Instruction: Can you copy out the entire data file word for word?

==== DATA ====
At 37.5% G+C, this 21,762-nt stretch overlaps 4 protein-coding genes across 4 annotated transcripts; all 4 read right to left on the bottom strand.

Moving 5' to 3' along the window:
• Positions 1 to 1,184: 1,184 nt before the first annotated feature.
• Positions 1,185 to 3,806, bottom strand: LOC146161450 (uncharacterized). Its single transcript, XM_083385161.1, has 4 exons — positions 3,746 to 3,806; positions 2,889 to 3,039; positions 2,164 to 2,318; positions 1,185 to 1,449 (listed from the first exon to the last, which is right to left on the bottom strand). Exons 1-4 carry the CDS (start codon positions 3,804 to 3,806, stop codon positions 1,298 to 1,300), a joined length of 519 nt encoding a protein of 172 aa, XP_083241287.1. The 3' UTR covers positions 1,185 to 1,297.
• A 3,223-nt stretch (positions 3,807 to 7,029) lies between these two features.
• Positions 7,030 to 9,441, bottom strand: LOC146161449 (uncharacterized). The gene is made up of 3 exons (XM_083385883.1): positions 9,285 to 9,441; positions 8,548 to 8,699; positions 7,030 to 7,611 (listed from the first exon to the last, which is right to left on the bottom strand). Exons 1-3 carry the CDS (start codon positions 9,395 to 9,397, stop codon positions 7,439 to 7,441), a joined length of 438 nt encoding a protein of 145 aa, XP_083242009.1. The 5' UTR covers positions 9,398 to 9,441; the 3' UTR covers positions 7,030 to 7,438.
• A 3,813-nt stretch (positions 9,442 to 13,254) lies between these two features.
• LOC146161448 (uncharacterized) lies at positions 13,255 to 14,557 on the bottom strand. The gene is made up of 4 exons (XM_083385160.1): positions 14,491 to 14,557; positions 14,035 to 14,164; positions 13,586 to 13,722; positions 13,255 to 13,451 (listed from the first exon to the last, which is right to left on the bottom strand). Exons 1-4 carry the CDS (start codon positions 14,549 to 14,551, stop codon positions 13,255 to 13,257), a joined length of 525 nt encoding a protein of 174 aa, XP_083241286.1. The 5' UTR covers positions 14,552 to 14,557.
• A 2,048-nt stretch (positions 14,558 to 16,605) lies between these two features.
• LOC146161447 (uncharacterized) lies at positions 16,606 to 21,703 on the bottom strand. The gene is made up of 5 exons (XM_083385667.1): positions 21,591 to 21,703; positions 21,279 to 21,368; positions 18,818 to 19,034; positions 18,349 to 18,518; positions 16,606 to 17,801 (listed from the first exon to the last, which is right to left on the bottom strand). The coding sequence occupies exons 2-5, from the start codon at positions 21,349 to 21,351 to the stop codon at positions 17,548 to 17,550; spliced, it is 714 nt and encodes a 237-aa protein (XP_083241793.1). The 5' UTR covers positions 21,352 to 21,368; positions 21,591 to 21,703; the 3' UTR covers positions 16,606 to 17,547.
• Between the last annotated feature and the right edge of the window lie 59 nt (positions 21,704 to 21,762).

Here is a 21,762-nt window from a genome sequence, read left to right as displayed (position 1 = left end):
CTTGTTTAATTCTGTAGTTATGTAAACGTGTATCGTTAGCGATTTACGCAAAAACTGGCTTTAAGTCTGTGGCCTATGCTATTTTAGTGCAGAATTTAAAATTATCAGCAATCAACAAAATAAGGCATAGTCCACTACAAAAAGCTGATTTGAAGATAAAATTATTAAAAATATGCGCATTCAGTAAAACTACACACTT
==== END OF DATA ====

At 37.5% G+C, this 21,762-nt stretch overlaps 4 protein-coding genes across 4 annotated transcripts; all 4 read right to left on the bottom strand.

Moving 5' to 3' along the window:
• Positions 1 to 1,184: 1,184 nt before the first annotated feature.
• Positions 1,185 to 3,806, bottom strand: LOC146161450 (uncharacterized). Its single transcript, XM_083385161.1, has 4 exons — positions 3,746 to 3,806; positions 2,889 to 3,039; positions 2,164 to 2,318; positions 1,185 to 1,449 (listed from the first exon to the last, which is right to left on the bottom strand). Exons 1-4 carry the CDS (start codon positions 3,804 to 3,806, stop codon positions 1,298 to 1,300), a joined length of 519 nt encoding a protein of 172 aa, XP_083241287.1. The 3' UTR covers positions 1,185 to 1,297.
• A 3,223-nt stretch (positions 3,807 to 7,029) lies between these two features.
• Positions 7,030 to 9,441, bottom strand: LOC146161449 (uncharacterized). The gene is made up of 3 exons (XM_083385883.1): positions 9,285 to 9,441; positions 8,548 to 8,699; positions 7,030 to 7,611 (listed from the first exon to the last, which is right to left on the bottom strand). Exons 1-3 carry the CDS (start codon positions 9,395 to 9,397, stop codon positions 7,439 to 7,441), a joined length of 438 nt encoding a protein of 145 aa, XP_083242009.1. The 5' UTR covers positions 9,398 to 9,441; the 3' UTR covers positions 7,030 to 7,438.
• A 3,813-nt stretch (positions 9,442 to 13,254) lies between these two features.
• LOC146161448 (uncharacterized) lies at positions 13,255 to 14,557 on the bottom strand. The gene is made up of 4 exons (XM_083385160.1): positions 14,491 to 14,557; positions 14,035 to 14,164; positions 13,586 to 13,722; positions 13,255 to 13,451 (listed from the first exon to the last, which is right to left on the bottom strand). Exons 1-4 carry the CDS (start codon positions 14,549 to 14,551, stop codon positions 13,255 to 13,257), a joined length of 525 nt encoding a protein of 174 aa, XP_083241286.1. The 5' UTR covers positions 14,552 to 14,557.
• A 2,048-nt stretch (positions 14,558 to 16,605) lies between these two features.
• LOC146161447 (uncharacterized) lies at positions 16,606 to 21,703 on the bottom strand. The gene is made up of 5 exons (XM_083385667.1): positions 21,591 to 21,703; positions 21,279 to 21,368; positions 18,818 to 19,034; positions 18,349 to 18,518; positions 16,606 to 17,801 (listed from the first exon to the last, which is right to left on the bottom strand). The coding sequence occupies exons 2-5, from the start codon at positions 21,349 to 21,351 to the stop codon at positions 17,548 to 17,550; spliced, it is 714 nt and encodes a 237-aa protein (XP_083241793.1). The 5' UTR covers positions 21,352 to 21,368; positions 21,591 to 21,703; the 3' UTR covers positions 16,606 to 17,547.
• Between the last annotated feature and the right edge of the window lie 59 nt (positions 21,704 to 21,762).

Here is a 21,762-nt window from a genome sequence, read left to right as displayed (position 1 = left end):
CTTGTTTAATTCTGTAGTTATGTAAACGTGTATCGTTAGCGATTTACGCAAAAACTGGCTTTAAGTCTGTGGCCTATGCTATTTTAGTGCAGAATTTAAAATTATCAGCAATCAACAAAATAAGGCATAGTCCACTACAAAAAGCTGATTTGAAGATAAAATTATTAAAAATATGCGCATTCAGTAAAACTACACACTT